Soon, one of the trail’s main land­marks will be met, and the chal­lenges of the land­scape which were pre­sented to the builders of the rail­way be­come more ev­i­dent. High lime­stone walls rise up on ei­ther side, re­in­forced with brick­work and now clung all over with ivy and shade­lov­ing ferns. Ahead is Head­stone Tun­nel, cut into the hill­side and stretch­ing for 533yds (487m). It is the long­est tun­nel on the trail and lit from dawn un­til dusk, to en­able safe pas­sage for walk­ers and cy­clists. The air be­comes cooler be­tween the lime­stone walls, and a chilly damp­ness em­anates from the tun­nel. On a hot day, with the ex­er­tion of the cy­cle ride be­gin­ning to be felt, that cool is a re­fresh­ing relief. A smaller wire arch­way guards the en­trance, pro­tect­ing any who pass be­neath it from oc­ca­sional fall­ing de­bris. Eyes ad­just to the semi-light of the tun­nel quickly, and the red glow of fel­low cy­clists’ tail lights ahead guides the way. Small pud­dles are cre­ated in spots where mois­ture gath­ers and drips from the ceil­ing. The lights are not blind­ingly bright, but al­low just enough glow to clearly see the way and for cy­clists and pedes­tri­ans to safely share the path. When the tun­nel is first en­tered, the end can­not be seen, only the damp-dark­ened bricks, the dot­ted trail of over­head lights and white painted lines on the edge of the track, which has been sur­faced in­side. Yards pass by in this tun­nel, which for many years was seen only by pas­sen­gers from be­hind glass win­dows of the chug­ging train or by work­ers keep­ing it in good con­di­tion. Now it is ex­plored by thou­sands of peo­ple each year. The end of the tun­nel ap­pears at first as a spot of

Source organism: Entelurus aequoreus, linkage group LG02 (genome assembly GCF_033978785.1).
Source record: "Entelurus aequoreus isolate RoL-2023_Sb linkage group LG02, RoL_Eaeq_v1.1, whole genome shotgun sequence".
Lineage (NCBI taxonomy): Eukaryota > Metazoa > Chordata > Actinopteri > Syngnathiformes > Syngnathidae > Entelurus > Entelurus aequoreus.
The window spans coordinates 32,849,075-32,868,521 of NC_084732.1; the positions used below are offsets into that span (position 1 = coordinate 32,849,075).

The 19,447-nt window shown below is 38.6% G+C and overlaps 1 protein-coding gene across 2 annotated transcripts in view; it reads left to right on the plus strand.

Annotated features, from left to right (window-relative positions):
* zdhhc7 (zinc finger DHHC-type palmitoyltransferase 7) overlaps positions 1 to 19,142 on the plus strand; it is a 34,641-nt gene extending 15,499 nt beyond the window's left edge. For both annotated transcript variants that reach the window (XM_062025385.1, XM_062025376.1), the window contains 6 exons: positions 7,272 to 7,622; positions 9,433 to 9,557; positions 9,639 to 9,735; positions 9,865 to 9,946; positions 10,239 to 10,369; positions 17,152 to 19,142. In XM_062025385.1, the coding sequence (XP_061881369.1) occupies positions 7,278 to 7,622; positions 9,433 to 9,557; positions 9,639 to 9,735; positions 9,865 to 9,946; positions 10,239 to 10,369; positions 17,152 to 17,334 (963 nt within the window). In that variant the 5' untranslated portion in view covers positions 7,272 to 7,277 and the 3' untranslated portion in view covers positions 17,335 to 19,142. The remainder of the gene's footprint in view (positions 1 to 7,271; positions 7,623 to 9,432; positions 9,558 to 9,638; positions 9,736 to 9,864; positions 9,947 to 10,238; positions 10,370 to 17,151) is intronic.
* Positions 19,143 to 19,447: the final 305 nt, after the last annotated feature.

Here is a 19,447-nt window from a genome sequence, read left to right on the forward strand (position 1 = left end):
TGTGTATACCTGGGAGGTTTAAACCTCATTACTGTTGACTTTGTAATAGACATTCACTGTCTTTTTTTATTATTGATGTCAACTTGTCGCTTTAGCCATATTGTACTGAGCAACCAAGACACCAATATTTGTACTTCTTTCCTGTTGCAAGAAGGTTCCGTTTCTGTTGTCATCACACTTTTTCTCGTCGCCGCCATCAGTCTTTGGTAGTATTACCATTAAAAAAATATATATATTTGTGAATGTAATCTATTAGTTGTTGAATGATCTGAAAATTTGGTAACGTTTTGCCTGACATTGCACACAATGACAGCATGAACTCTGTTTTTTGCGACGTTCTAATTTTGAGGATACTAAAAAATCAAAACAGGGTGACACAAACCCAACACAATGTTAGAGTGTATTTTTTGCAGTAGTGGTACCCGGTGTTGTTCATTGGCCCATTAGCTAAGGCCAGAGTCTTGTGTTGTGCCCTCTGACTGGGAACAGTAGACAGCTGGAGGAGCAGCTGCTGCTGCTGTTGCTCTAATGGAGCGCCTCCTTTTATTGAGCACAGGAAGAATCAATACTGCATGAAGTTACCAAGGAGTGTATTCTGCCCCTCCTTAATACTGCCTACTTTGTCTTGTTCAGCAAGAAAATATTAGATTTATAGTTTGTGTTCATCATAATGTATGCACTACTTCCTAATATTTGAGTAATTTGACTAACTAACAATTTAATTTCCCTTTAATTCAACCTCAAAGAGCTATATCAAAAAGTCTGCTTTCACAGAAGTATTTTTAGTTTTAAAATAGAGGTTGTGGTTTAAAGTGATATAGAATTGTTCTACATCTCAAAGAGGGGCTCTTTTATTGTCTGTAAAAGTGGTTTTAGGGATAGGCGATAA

white light. As it grows nearer and larger, the white turns a pale green and be­comes more com­pli­cated, speck­led in shades by the trees out­side and the bright prom­ise of the sky above. Shortly be­fore the end is reached, the air be­comes warmer and drier, and the cool damp­ness of the tun­nel is left be­hind be­fore the tun­nel is it­self. It ex­its into sud­den sun­shine and heat.

Breath­tak­ing val­ley views